Thoracic radiography: Pulmonary interstitial patterns (Proceedings)


Thoracic radiography: Pulmonary interstitial patterns (Proceedings)

Apr 01, 2010

The thorax is traditionally examined by a compartment approach—6 basic compartments or "spaces" plus the thoracic wall should be considered during the radiographic examination. The compartments include the mediastinum, the pleural space and four pulmonary divisions-bronchial, vascular, interstitial and alveolar. The heart is part of the mediastinal compartment, but often discussed separately. The advantages of the compartment approach over haphazard assessment of the thoracic radiograph are twofold: 1) a systematic evaluation is performed minimizing incomplete assessment and bias. Pulmonary lesions are categorized according to anatomic location. Next, gamuts or lists of diseases that might be considered for a particular anatomic location can be made and rank-ordered in the context of the signalment, history and clinical signs. Although the above paradigm is widely used in human and veterinary medicine, an alternate method of evaluation the pulmonary compartments has been proposed (Nykamp, et al).

The concept of an "interstitial pattern' is abstract because the interstitium contains numerous sub-gross structures, including capillaries, lymphatics and alveolar septae and walls. In addition, structures in other compartments, i.e. e., vessels and bronchioles, traverse the interstitial space. Pathologic interstitial patterns are due to increased opacity in the interstitium, resulting from abnormal cellular or fluid accumulation. Underinflation (expiration) can also cause interstitial pattern in a normal patient because the components of the interstitium are less widely separated by aerated lung. Classification includes structured and un-structured interstitial patterns. Un-structured patterns are typified by "veiling" and "smudging" of vascular structures while structured patterns result in formation of nodules and linear markings. Peribronchial accumulation of cells and fluid are truly in the interstitium and are included in the structured classification and referred to as cuffs or ring shadows. Interstitial patterns do not compromise the alveolar space, thus air is still present within the affected lung, unlike that seen with alveolar lesions.

Technical considerations

Three radiographic projections are recommended for evaluating the thorax. Either ventrodorsal or a dorsoventral projection and two lateral projections are made. Both left and right lateral radiographic projections are necessary because the dependent lung is compressed by overlying tissues, which reduces aeration and masks soft tissue changes such as nodules and alveolar opacities in the dependent lung. General anesthesia exaggerates the above gravity dependent effects and should be avoided when making thoracic radiographs.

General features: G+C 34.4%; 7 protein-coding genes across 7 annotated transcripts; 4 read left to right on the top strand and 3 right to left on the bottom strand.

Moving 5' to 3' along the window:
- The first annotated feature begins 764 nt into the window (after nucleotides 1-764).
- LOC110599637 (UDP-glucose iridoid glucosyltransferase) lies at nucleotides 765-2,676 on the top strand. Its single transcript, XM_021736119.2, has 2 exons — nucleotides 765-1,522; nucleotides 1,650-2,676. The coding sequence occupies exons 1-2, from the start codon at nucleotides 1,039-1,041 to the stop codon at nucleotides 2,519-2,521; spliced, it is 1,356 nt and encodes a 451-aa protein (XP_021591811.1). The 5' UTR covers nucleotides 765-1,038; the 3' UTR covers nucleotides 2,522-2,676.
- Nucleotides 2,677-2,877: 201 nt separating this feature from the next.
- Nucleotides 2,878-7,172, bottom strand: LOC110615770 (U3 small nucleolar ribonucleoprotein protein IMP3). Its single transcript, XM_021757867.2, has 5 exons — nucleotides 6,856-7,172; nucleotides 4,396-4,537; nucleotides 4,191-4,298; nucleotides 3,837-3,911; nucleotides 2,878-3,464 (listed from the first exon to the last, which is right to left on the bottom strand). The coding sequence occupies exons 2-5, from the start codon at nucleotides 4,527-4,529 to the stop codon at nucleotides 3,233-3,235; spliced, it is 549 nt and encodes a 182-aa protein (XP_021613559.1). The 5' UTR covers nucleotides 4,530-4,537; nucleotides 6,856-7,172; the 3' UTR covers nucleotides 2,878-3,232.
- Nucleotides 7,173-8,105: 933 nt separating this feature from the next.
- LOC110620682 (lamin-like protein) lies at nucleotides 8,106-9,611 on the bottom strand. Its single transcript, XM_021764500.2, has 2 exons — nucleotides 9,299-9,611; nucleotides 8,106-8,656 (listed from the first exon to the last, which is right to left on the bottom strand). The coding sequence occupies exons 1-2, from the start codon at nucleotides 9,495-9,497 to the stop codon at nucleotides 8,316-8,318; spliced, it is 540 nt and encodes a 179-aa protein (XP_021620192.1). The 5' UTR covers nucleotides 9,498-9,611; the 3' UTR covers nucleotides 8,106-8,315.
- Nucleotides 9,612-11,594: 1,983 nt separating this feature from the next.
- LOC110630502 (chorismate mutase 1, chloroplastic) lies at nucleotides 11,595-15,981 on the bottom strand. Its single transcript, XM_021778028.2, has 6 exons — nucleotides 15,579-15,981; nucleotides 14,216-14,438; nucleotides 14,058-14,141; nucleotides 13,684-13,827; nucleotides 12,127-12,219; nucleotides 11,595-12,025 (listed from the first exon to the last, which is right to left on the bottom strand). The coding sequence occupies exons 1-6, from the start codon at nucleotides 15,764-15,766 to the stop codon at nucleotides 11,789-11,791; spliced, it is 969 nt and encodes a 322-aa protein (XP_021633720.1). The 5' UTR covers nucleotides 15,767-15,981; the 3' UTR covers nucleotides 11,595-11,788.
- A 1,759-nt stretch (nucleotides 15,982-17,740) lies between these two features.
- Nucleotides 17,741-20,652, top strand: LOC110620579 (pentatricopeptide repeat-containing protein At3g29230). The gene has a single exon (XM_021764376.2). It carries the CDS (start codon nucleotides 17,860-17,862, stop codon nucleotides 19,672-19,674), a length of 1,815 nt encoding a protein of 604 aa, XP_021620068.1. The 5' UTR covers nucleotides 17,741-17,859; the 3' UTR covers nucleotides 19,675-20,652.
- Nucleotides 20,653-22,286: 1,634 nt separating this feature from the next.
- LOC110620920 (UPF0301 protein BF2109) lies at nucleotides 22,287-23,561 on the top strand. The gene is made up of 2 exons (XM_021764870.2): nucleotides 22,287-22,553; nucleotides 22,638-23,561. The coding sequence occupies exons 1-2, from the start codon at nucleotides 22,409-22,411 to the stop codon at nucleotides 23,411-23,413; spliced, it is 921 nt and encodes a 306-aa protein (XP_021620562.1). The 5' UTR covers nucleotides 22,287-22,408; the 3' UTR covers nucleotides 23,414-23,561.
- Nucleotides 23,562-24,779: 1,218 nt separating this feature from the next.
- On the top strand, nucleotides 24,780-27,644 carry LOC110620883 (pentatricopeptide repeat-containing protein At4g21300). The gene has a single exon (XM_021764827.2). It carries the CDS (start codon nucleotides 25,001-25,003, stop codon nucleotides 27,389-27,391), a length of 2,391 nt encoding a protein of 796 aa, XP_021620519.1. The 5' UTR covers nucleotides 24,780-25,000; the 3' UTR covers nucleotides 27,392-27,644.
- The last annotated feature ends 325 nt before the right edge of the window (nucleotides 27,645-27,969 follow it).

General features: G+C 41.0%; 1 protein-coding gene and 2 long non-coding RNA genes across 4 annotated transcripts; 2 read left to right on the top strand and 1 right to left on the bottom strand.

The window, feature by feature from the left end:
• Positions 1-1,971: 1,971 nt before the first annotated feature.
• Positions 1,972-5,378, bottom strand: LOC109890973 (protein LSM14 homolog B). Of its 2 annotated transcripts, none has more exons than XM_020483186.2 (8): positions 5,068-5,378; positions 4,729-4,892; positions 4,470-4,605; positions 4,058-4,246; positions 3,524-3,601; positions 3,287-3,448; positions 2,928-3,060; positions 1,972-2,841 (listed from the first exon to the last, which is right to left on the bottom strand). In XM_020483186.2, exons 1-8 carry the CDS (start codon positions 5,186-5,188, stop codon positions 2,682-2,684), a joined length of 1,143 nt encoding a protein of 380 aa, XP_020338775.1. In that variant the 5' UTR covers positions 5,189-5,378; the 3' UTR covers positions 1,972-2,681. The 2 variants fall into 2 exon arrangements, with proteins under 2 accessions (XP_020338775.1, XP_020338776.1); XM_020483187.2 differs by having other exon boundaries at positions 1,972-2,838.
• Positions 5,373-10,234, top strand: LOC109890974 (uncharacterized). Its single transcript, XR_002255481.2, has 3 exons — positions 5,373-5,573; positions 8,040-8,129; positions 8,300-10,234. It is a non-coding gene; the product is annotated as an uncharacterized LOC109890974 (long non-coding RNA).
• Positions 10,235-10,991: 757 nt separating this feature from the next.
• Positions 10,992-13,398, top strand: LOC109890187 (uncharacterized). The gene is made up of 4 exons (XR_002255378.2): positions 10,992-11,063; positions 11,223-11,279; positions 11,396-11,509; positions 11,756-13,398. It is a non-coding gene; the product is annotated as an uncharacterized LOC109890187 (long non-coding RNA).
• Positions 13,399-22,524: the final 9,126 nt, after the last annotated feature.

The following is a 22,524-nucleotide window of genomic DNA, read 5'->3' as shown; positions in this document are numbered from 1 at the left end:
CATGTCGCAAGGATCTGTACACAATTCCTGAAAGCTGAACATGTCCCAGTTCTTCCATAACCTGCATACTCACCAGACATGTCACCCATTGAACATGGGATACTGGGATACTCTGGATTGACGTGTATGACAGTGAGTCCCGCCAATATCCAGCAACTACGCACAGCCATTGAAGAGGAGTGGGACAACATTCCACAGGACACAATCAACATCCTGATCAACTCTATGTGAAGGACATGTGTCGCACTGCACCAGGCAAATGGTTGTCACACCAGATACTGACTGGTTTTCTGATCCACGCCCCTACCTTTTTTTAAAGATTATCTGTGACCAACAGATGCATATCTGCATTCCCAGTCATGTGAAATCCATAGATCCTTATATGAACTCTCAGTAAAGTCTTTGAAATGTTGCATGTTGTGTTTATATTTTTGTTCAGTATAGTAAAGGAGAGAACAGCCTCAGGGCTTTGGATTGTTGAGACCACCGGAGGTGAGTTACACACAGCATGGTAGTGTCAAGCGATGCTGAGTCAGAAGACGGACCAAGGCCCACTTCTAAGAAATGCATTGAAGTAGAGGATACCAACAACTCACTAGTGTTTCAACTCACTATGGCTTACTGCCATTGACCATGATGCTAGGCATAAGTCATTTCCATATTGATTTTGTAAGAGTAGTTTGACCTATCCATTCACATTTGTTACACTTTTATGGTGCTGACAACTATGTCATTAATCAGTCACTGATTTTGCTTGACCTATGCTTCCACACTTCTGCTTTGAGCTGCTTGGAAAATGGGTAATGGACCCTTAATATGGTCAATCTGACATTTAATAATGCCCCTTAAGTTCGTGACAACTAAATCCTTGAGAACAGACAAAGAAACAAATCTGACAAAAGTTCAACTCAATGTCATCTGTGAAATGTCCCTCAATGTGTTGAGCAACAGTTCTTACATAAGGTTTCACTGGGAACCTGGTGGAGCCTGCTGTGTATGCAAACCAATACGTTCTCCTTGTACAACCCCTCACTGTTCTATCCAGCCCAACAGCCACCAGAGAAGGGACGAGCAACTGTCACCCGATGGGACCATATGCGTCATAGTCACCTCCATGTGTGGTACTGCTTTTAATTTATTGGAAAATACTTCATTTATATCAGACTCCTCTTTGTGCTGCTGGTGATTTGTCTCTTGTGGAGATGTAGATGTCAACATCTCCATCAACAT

Non-uniform shape causes variation in the thickness of the thorax. Therefore, an optimal radiographic exposure cannot be selected for the entire thorax-some areas will be relatively under- or overexposed on the radiographic image. This problem can be minimized with careful selection of film screen combinations and using a technique chart that produces a wide range of opacities, e.g., a long scale of contrast. This is obtained by using a high peak kilovoltage (kVp) low milliampere-second (mAs). Digital radiography virtually eliminates this problem.

The respiratory cycle affects the appearance of a thoracic radiograph. Motion is a common problem, thus short exposure times are recommended (typically less than 1/60 sec). An attempt should always be made to expose thoracic radiographs during inspiration. At peak inspiration, the airways and vasculature are widely separated by end air spaces, producing a relative "black" lung field. The compliant pulmonary vessels, especially the veins and capillary beds, are less distended compared to peak expiration because of increased intrathoracic pressure. The opposite is true on a radiograph made at peak expiration where airways and vessels are not widely separated by air spaces. The pulmonary vessels also contain more blood and are larger. These factors, along with less air being in the lungs, leads to a more opaque lung field and a 'lighter" radiograph with prominent bronchial and vascular structures. A radiograph made during expiration can give misleading information.

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